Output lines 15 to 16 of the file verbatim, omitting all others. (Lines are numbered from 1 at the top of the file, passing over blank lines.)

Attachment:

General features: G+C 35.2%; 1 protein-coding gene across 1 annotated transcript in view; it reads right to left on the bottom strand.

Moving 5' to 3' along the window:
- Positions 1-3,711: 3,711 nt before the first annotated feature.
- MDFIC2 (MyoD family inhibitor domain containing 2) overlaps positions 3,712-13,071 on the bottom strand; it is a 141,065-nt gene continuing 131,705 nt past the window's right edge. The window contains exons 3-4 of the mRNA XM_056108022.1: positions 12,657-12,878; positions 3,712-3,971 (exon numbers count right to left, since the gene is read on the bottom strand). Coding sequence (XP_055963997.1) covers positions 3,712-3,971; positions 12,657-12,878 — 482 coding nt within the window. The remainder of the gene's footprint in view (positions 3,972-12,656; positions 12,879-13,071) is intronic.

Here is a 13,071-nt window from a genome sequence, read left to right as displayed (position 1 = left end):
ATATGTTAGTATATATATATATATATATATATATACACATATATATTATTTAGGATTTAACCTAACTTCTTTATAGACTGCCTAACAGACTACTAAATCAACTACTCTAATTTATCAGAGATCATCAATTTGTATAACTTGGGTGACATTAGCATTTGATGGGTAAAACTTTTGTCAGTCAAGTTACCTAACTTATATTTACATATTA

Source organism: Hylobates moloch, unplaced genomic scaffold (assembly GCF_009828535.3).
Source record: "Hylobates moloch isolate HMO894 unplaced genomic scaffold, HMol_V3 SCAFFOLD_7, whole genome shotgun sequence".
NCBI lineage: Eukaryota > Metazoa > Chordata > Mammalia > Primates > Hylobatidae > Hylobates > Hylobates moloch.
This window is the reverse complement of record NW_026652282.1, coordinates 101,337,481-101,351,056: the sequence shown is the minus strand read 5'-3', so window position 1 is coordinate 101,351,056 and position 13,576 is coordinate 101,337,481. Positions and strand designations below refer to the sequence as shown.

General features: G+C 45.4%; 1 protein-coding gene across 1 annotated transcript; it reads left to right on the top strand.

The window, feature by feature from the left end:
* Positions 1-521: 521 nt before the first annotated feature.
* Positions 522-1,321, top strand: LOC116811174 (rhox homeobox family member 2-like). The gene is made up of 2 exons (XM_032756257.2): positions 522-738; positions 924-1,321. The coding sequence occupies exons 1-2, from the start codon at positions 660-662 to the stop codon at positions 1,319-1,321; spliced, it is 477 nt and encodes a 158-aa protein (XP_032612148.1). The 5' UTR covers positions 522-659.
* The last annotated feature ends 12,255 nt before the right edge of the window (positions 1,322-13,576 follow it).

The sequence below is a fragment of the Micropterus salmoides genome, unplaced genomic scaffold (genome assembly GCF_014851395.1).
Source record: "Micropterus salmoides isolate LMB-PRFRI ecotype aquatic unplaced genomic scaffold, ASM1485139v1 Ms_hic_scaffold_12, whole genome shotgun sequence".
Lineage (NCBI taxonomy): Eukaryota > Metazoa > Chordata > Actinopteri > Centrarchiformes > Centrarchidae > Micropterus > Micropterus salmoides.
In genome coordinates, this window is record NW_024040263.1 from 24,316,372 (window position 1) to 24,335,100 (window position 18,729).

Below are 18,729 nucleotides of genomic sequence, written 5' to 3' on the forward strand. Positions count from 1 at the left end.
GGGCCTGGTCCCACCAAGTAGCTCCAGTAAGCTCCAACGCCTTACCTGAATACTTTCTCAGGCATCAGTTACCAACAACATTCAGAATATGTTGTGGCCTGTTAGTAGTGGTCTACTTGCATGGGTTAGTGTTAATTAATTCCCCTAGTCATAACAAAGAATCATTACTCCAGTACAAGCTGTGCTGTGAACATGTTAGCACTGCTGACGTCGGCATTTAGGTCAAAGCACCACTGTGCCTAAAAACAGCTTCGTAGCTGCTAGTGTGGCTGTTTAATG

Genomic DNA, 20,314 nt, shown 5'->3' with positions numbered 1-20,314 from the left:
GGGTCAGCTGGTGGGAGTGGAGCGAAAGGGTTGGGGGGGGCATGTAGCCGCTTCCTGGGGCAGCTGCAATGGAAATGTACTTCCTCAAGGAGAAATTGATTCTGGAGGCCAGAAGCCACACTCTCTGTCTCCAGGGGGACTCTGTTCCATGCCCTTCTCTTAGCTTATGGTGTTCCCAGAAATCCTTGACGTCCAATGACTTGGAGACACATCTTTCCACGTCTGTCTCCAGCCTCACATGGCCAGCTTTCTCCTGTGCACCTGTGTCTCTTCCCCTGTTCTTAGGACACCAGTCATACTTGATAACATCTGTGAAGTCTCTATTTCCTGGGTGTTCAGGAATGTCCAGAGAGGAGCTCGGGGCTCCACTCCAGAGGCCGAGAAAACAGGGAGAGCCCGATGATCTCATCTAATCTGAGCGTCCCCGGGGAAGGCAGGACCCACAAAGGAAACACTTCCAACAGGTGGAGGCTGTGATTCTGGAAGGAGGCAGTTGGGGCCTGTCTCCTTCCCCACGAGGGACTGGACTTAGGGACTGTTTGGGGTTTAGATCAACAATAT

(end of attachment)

* The last annotated feature ends 12,255 nt before the right edge of the window (positions 1,322-13,576 follow it).

The sequence below is a fragment of the Micropterus salmoides genome, unplaced genomic scaffold (genome assembly GCF_014851395.1).